I'm quoting our esteemed webmaster here!
If that's the case, why is it so difficult to take pictures of airliners are some of the worlds airports?! And I am talking those in supposedly free countries!
I feel there is a contradiction here. I pull out a camera to photo a 747 basking in bright sunshine outside the terminal window, and I'm suspicious, but mum and dad can take a picture of their daughter with grandkid walking through security and thats not considered a problem!!
Thanks for you message.
Apologies - I didn't mean to imply that everyone in the aviation industry is like-minded in embracing the philosophy of share and share alike when it comes to images of aircraft.
The point i was trying to make was that it's a particularly visual industry and one that generates a large interest in the taking of and looking at photographs of aircraft, past and present.
Whether that interest is caterered for in every airport around the globe I couldn't tell you. And whether there's a case in arguing that facilities should be improved for amateur photographers is another issue.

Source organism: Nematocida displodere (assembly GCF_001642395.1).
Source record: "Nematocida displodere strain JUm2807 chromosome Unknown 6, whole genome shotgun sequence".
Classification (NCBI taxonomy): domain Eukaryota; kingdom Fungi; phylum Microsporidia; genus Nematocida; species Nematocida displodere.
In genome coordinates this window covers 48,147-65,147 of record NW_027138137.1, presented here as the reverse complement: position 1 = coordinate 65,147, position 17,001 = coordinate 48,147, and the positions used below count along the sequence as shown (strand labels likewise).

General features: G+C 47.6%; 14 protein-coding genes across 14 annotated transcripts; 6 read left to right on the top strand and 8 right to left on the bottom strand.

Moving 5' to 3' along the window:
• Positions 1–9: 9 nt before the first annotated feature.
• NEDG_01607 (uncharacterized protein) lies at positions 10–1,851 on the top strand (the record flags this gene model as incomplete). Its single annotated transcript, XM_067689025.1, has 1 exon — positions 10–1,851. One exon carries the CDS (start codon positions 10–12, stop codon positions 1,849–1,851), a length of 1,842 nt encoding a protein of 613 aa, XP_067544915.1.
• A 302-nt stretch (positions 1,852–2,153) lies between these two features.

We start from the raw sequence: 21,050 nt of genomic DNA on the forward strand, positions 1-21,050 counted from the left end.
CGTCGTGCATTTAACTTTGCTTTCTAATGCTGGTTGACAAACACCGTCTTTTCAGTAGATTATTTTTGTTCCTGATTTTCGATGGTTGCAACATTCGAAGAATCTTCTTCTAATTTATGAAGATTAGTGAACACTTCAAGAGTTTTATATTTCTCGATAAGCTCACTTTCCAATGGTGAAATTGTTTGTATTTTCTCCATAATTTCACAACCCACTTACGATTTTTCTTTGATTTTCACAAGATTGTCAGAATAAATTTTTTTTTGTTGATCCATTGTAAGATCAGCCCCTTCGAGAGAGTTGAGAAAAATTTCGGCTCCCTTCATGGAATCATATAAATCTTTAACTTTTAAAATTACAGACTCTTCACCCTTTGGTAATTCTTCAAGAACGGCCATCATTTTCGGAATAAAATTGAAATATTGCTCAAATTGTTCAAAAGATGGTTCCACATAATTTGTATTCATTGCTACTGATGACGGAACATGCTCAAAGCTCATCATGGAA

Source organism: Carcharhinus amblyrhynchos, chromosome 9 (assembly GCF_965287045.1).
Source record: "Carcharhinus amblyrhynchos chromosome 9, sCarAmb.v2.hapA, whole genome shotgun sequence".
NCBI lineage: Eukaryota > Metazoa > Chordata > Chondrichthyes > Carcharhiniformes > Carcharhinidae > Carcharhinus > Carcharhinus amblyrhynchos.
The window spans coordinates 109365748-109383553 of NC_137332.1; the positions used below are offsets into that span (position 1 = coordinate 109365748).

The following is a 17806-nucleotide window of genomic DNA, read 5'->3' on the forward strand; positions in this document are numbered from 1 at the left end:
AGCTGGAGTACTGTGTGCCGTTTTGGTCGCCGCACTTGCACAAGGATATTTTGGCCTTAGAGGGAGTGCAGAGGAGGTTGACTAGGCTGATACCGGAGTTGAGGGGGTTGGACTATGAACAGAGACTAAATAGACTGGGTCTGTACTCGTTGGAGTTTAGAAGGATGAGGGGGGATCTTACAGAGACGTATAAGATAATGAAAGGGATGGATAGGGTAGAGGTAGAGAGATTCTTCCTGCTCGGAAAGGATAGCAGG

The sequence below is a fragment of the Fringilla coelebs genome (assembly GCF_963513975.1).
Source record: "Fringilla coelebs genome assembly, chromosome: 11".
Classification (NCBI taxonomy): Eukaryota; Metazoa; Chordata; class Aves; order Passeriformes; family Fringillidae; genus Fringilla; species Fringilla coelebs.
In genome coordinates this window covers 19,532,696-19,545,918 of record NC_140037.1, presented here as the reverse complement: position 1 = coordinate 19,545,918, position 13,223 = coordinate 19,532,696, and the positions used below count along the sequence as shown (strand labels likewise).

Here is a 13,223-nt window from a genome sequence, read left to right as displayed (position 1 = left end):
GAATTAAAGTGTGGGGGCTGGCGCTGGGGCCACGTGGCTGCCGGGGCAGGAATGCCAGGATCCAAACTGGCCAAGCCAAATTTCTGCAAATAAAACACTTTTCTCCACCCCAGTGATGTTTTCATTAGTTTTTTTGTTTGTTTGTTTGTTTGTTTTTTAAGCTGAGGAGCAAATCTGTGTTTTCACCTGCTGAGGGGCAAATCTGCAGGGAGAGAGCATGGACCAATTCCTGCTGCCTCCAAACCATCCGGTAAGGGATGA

However, I would suggest that holding me personally resonsible for the contradictory nature of security standards in and around international airports is perhaps a touch severe.
Having said that - I'll see what I can do ...
Michael TargettEditor, flightglobal.com
Please, perhaps I wasnt clear, but I wasnt accusing you of the contradiction, more the officials who police the airports! I certainly wasnt putting the weight of my frustration on your shoulders!
Last week, while bagging the shot of the LTU A330, which is now in my gallery, I was told I couldnt take photos of airliners at the airport. I wasnt even using my Pentax K1000 and big telephoto lenses! The contradiction is this: Downstairs, thousands of people about to leave, or just arriving on their flights are taking pictures inside the terminals and the aircraft outside the windows using cameras, cell phones etc. I have even seen instances of pictures being taken while the photographed was passing through the security line, with no intervention by anyone in 'authority'! I would never think of pointing my camera at a security check point!
The apparent double standard is frustrating when you are on the wrong side of it!
Just having a vent!